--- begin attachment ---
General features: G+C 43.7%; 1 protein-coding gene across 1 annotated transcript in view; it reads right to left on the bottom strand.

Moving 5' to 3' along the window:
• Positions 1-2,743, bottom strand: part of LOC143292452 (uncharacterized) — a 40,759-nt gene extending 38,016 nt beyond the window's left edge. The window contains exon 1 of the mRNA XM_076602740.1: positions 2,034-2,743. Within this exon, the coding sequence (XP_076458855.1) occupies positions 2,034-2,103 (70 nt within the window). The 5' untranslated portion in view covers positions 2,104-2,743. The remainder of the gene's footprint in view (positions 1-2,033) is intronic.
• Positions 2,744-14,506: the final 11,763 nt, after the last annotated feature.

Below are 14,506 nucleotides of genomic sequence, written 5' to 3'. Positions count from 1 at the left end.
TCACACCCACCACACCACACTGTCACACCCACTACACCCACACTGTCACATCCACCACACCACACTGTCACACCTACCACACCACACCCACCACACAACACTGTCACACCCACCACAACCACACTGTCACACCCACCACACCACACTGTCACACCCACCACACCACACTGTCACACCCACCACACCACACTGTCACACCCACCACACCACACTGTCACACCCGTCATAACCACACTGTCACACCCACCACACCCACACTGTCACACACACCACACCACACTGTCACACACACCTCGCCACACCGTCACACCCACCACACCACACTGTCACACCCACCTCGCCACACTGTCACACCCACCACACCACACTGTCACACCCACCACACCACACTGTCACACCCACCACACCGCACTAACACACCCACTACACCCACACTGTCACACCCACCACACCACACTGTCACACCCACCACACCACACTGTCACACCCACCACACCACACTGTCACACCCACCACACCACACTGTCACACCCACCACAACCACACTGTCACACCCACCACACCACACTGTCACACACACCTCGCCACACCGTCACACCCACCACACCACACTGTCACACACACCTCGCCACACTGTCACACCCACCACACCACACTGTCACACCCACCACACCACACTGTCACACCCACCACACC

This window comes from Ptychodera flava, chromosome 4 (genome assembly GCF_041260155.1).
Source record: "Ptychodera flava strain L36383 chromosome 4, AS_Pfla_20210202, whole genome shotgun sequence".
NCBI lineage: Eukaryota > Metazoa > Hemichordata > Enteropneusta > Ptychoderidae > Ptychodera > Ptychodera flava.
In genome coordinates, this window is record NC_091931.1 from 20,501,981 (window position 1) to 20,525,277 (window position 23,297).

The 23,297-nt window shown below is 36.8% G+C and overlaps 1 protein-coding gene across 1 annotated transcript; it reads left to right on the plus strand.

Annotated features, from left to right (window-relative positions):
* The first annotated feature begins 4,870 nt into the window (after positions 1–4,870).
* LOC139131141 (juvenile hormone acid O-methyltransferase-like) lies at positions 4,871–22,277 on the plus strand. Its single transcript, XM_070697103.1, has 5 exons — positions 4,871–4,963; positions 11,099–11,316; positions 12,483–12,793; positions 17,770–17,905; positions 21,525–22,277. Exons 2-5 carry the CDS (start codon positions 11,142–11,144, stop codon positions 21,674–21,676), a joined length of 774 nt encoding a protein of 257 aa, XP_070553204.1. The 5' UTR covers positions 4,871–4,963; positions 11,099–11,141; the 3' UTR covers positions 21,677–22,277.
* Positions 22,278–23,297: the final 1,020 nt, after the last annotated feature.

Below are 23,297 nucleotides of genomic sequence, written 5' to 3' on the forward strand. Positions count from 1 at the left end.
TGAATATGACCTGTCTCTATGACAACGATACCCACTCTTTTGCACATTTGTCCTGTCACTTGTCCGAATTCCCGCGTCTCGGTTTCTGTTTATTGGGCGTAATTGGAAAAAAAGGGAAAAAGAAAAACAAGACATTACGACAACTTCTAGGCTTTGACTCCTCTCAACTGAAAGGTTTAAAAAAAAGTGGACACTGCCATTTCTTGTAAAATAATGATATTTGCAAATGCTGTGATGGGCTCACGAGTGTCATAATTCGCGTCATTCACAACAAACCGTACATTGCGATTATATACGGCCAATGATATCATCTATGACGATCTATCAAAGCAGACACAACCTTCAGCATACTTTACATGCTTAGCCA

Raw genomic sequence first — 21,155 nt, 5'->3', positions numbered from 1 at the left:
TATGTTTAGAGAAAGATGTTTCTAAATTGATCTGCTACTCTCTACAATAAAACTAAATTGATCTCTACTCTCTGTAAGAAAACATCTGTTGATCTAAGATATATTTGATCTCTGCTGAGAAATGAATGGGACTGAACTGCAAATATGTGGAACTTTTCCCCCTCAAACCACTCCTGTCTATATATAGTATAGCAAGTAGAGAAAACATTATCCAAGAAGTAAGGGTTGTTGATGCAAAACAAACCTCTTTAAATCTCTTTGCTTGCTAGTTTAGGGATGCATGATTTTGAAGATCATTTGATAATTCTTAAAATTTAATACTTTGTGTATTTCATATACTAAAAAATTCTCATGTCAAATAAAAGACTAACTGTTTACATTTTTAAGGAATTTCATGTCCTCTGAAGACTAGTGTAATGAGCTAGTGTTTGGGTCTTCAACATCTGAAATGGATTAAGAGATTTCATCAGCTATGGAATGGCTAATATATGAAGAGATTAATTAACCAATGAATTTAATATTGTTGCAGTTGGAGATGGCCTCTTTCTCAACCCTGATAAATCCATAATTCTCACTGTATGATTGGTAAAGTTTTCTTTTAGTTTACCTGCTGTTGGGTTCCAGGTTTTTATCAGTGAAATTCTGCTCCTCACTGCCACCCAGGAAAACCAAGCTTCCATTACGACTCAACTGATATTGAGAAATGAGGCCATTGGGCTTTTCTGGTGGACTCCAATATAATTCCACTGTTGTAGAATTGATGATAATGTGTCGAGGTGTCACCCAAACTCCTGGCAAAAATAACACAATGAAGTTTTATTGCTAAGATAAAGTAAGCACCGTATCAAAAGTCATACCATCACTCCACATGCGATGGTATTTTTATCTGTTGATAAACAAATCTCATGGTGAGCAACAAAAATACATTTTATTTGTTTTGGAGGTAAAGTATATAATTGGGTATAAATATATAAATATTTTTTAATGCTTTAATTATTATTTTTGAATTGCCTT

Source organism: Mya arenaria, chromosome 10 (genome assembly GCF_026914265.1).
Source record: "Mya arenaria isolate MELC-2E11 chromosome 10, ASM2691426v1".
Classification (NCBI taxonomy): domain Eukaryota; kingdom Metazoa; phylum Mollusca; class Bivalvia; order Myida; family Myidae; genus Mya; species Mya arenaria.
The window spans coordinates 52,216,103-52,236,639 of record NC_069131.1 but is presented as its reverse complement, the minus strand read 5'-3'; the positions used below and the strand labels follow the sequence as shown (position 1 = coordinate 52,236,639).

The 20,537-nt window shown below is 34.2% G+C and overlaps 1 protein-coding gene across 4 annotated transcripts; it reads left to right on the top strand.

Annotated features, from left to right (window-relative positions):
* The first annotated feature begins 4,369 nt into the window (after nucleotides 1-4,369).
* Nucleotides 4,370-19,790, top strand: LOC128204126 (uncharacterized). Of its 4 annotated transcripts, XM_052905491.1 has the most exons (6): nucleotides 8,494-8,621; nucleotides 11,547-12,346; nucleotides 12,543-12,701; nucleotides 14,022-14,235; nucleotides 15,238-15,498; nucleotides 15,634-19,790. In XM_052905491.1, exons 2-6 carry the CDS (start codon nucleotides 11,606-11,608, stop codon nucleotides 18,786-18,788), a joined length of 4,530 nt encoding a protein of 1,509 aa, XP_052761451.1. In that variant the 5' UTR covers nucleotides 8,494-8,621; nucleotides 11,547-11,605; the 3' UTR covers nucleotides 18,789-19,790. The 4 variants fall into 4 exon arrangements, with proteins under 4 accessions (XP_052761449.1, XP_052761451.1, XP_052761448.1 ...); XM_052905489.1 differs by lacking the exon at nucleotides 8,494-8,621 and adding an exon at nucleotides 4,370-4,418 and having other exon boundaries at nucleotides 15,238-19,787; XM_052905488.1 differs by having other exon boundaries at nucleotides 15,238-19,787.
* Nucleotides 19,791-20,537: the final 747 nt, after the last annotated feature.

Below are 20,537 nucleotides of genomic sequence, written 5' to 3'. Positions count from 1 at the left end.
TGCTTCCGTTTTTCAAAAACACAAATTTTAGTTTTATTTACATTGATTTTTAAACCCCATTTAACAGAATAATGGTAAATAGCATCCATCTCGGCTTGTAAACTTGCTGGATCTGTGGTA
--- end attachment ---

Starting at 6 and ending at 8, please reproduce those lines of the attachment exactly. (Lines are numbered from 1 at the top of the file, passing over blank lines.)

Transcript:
TCACACCCACCACACCACACTGTCACACCCACTACACCCACACTGTCACATCCACCACACCACACTGTCACACCTACCACACCACACCCACCACACAACACTGTCACACCCACCACAACCACACTGTCACACCCACCACACCACACTGTCACACCCACCACACCACACTGTCACACCCACCACACCACACTGTCACACCCACCACACCACACTGTCACACCCGTCATAACCACACTGTCACACCCACCACACCCACACTGTCACACACACCACACCACACTGTCACACACACCTCGCCACACCGTCACACCCACCACACCACACTGTCACACCCACCTCGCCACACTGTCACACCCACCACACCACACTGTCACACCCACCACACCACACTGTCACACCCACCACACCGCACTAACACACCCACTACACCCACACTGTCACACCCACCACACCACACTGTCACACCCACCACACCACACTGTCACACCCACCACACCACACTGTCACACCCACCACACCACACTGTCACACCCACCACAACCACACTGTCACACCCACCACACCACACTGTCACACACACCTCGCCACACCGTCACACCCACCACACCACACTGTCACACACACCTCGCCACACTGTCACACCCACCACACCACACTGTCACACCCACCACACCACACTGTCACACCCACCACACC

This window comes from Ptychodera flava, chromosome 4 (genome assembly GCF_041260155.1).
Source record: "Ptychodera flava strain L36383 chromosome 4, AS_Pfla_20210202, whole genome shotgun sequence".